podcast

Rituals of Futures Making: The case of the Delphic Oracle
Denis Maksimov | Avenir Institute

The new episode of Pythi­an School of Futures com­pares ancient orac­u­lar prac­tices with fore­cast method­olo­gies devised by mod­ern insti­tu­tions, i.e. think tanks. Denis Mak­si­mov exam­ines the fore­sight of ora­cles who were believed to be gift­ed with the abil­i­ty to pro­vide intel­li­gent and insight­ful advice or prophet­ic pre­science. He sees their antic­i­pa­to­ry spec­u­la­tions as paragons of cal­cu­lat­ed pre­dic­tions, to be employed by data sci­en­tists and finan­cial ana­lysts in the con­tem­po­rary world, and pos­es ques­tions about how the future is pro­duced. Episode 1: The Rit­u­als of Future’s Mak­ing: The case of the Del­ph­ic Ora­cle is avail­able to stream at Spo­ti­fy, Apple, and Google Podcasts.

Episode Notes: 

1. Del­phi is locat­ed at the foot of Mount Par­nas­sus in Greece and civ­i­liza­tion is con­sid­ered the cen­ter of the world as Del­phi. This area, for­mer­ly known as “Pytho” was a sacred precinct that served as the seat of Pythia, the major ora­cle who was con­sult­ed about impor­tant decisions. 

https://en.wikipedia.org/wiki/Delphi 

 

2. The name of Pythia orig­i­nates from the Ili­ad and the Odyssey leg­end, which is con­sid­ered as the holy book of Greek mythol­o­gy. Pythia was the god­moth­er of Apol­lo, the god of beau­ty. She was the high priest­ess of the tem­ple of Apol­lo and is often referred to as the Del­ph­ic Oracle.

https://en.wikipedia.org/wiki/Pythia

 

3. The Del­ph­ic Ora­cle had sub­stan­tial influ­ence in Ancient Greece because her deliri­ous com­ments were thought of as prophe­cies that had deci­sive effects on world­ly mat­ters. Peo­ple in Greek civ­i­liza­tion were vis­it­ing Del­phi to seek guid­ance about their prob­lems. They sub­mit­ted to Pythia as her insti­tu­tion was believed to be able to direct the future. Del­ph­ic Ora­cles were able to give elab­o­rate pre­dic­tions about pol­i­tics, eco­nom­ics, cul­ture, and mil­i­tary tac­tics as well as through insights about his­to­ry at a hefty price.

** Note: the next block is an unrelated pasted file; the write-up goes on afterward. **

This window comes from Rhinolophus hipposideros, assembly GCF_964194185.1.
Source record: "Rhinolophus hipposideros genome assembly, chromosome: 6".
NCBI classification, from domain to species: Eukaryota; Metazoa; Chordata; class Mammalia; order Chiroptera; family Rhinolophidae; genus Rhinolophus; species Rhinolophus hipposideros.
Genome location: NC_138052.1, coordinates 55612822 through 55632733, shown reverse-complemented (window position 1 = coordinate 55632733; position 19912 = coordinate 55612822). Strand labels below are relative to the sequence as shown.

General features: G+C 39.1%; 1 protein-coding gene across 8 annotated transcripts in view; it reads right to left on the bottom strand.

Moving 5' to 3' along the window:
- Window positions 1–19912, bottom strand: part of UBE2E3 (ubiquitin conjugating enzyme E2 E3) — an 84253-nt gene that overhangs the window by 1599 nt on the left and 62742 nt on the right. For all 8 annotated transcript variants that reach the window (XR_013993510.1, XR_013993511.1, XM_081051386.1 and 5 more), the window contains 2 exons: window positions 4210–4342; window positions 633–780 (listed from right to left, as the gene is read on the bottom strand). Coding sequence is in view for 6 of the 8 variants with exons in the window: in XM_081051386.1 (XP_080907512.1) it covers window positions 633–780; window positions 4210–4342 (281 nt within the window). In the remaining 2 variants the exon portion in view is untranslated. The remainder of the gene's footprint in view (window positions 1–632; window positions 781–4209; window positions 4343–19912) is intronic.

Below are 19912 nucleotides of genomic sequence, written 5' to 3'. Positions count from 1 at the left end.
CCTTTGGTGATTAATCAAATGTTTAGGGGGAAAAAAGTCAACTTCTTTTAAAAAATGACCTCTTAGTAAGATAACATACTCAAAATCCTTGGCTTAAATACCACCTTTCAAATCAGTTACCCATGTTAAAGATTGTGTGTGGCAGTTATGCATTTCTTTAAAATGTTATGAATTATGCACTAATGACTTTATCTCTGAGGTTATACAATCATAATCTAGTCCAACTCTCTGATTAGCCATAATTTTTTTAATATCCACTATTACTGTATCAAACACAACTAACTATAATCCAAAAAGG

4. Ora­cle (to “speak” in Latin) is an indi­vid­ual or agency con­sid­ered to pro­vide wise and insight­ful coun­sel or prophet­ic pre­dic­tions. The most notably includ­ing pre­cog­ni­tion of the future inspired by deities. It is a form of div­ina­tion. In extend­ed use, ora­cle may also refer to the site of the prophet and to the orac­u­lar utter­ances them­selves called khrēs­mē ‘tresme’ (χρησμοί) in Greek.

https://en.wikipedia.org/wiki/Oracle

 

5. The Bat­tle of Marathon is an impor­tant exam­ple to under­stand the dif­fer­ence between fore­see­ing the future and mak­ing pre­dic­tions for the future. Dur­ing the gold­en age of Del­phi that took place at the end of the fifth cen­tu­ry, the Great Bat­tle of Marathon broke out when Ancient Greece was under the Per­sian inva­sion. The bat­tle was the cul­mi­na­tion of the first attempt by Per­sia, under King Dar­ius I to sub­ju­gate Greece. It is men­tioned that the Athe­ni­ans made an alliance with the Spar­tans to sur­vive and used the pow­er of Ora­cle to defeat the Per­sian empire. With their strate­gic moves, the Greek army deci­sive­ly beat hol­low the more numer­ous Per­sians, mark­ing a turn­ing point in the Gre­co-Per­sian Wars. 

https://en.wikipedia.org/wiki/Battle_of_Marathon

 

6. Gaia is the per­son­i­fi­ca­tion of the Earth and one of the Greek pri­mor­dial deities. She is the moth­er of Uranus which she received from the union of Titans, Cyclopes, and Giants. Gaia is rep­re­sent­ed in Del­phi as the god­dess behind the Ora­cle and Python was a kind of a ser­pent and the child of Gaia. Python was killed by Apol­lo to usurp the chthon­ic pow­er. Through this Gaia passed her pow­ers on to Apol­lo and The Tem­ple of Apol­lo was found­ed by this ability.